Comrade, William: Silent William
In October 1942, an executive committee meeting of the LSSP was held
at the residence of D. W. J. Perera in Panadura around 11 p.m. Lawrence
Perera (later he became a doctor), Edmund Samarakoody and P.H. William
de Silva, all under Police warrant for political reasons participated at
Eruption of infightings at and conclusions of dissident meetings in
chaos and confusions, so surreptitiously held in secret location was a
common observation among revolutionary movements. In repeating this
phenomenon the above meeting which ran up to 2 a.m. ended up in chaos
and confusions, fist fighting and name calling. Near pandemonium reigned
and upturned tables and broken chairs bore witness to that sorry state.
The trouble makers at the meeting were the individuals who were
responsible for bringing in the dissidents. Only two of the dissidents
agreed to go back along with those individuals, but the other remained
motionless. He remained unconcerned as to what would happen if some
outsiders dropped in to inquire about the commotion underway.
The final outcome of the commotions saw the two of the consenting
dissidents in police custody on the following day. It was in latter part
of 1943 about a year after the other dissident who remained unconcerned
was arrested in Gampola. It was P. H. William Silva who joined the LSSP
at its inception.
He contested the first general election in 1947 from the Ambalangoda
- Balapitiya seat as a member of the Bolshevik Leninist Party. He won
the election and entered chambers as one of the first batch of MPs.
LSSP which was formed under a red banner split into two factions in
1940, Dr. S. A. Wickremasinghe formed the pro Russian Communist Party.
Continued criticism levelled by the Trotskyites against the Stalinist
ruling in Russia paved the way for this split.
LSSP leaders who entered the prison cells as members of a single
party came out of the cells five years later divided into two camps. One
camp consisting of members who came from India shouldering the vision of
Indian Bolshevik Leninist Party formed a illustrious party under the
name 'Indian Bolshevik Leninist Party - Ceylon Branch'. Colvin was its
leader and William Silva was one of the leading members.
In 1950 there was union between the LSSP of NM and Philip and the
dissidents who broke away from Colvin's Bolshevik-Ceylon Branch.
In 1952 William Silva contested from the Ambalangoda-Balapitiya
electorate, representing the New LSSP. William and his clique remained
vigilant and pondering amidst the numerous conflicts and clashes that
erupted within the New LSSP. They lost patience with the new LSSP and
joined the Revolutionary LSSP of Philip who has then forged an alliance
with the Communist Party of Dr. SA. Philip's preparations to join Dr. SA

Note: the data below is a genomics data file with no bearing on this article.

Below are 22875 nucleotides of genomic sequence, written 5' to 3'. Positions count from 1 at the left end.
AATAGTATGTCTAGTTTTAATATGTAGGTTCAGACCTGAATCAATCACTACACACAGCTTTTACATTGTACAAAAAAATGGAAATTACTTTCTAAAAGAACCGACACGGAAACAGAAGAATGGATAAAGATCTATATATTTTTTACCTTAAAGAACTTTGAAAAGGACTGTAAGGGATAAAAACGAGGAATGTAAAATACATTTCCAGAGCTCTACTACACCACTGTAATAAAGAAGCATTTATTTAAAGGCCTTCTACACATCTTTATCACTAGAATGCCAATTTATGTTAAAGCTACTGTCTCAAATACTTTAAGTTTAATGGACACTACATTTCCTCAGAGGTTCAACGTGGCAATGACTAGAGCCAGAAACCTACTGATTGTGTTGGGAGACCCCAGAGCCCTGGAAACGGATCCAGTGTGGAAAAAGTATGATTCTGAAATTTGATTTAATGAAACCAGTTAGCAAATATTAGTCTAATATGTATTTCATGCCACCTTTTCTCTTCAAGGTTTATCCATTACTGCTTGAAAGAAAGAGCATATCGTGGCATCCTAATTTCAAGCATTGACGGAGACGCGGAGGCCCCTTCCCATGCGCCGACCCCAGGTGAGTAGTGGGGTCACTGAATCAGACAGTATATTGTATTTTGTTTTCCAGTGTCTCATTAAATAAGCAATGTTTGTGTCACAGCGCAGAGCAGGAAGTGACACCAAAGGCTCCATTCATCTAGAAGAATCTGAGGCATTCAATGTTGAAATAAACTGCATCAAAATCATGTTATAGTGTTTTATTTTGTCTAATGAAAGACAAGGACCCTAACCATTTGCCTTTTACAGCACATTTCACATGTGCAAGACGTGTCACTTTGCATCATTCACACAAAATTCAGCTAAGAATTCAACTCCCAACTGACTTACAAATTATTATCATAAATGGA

raised the eyebrows of many. A number of them had decided to follow
Philip and join the Communist Party. Some others weighted the pros and
cons associated with revolutionary, leftist ideologies and decided find
refuge in SLFP. William remained unperturbed and kept on measuring his
steps. He persisted with Philip reaped the fortune of netting the
ministerial post of Industries and Fisheries in the Bandaranaike
government. But his fortune did not last long; its duration was short.
Just three years marked his tenure in office.
He contested the general election in March 1960 from the Ambalangoda
electorate. Balapitiya had then been carved out as a separate
electorate. He represented the MEP under the leadership of Philip and
entered the parliament by defeating five candidates including some
heavyweights from UNP and SLFP. But the general election in July 1960
marked his downfall; he lost his seat.
William remained unperturbed. Surely but slowly he measured up the
developments and then joined SLFP. As the Ambalangoda electorate had an
SLFP incumbent, he was assigned with the Devinuwera electorate. William
contested the 1965 general election from Devinuwera electorate and gave
a sound beating to former MP P P Wickremasooriya who was a member of the
ginger group which joined the opposition along with C P de Silva and
brought down the then government. In 1966 he had to vacate the seat in
accordance with ruling delivered under a election petition. This
signalled his departure from the political arena.
William was a voracious reader; he read almost all the weeklies in
addition to two Sinhala dailies and one English daily newspaper. Even
the trade union leaders of his time were quite content with reading one
English daily newspaper. But William firmly believed that reading of
Sinhala newspapers was a must in order to feel the pulse of the ordinary
A newspaper report on struggles, work stoppages and confrontations in
any part of the island drew William's attention and interest like a
magnet. Reading them rang as honey in his ears. He was pushed to see
them from different angles and analyze them deeply. He had an urge to be
there, to be involved and become a part and parcel of those struggles.
It became a common occurrence that where an election or a by-election
was held William happened to be there. He was deep in the thick and thin
of the affairs. He had no time for him but, but had time in abundance
for such errands. His tea factory was situated just a few yards away
from his home. Just, a parapet wall separated him. But it is a common
secret that he had never paid visit to the factory. In spite of that the
tea factory continued to be his main source of income.
He was never a business minded. Numbers of stories have been woven
around the business activities of numerous people, prominent in the
society. But no word, no question were raised against William and his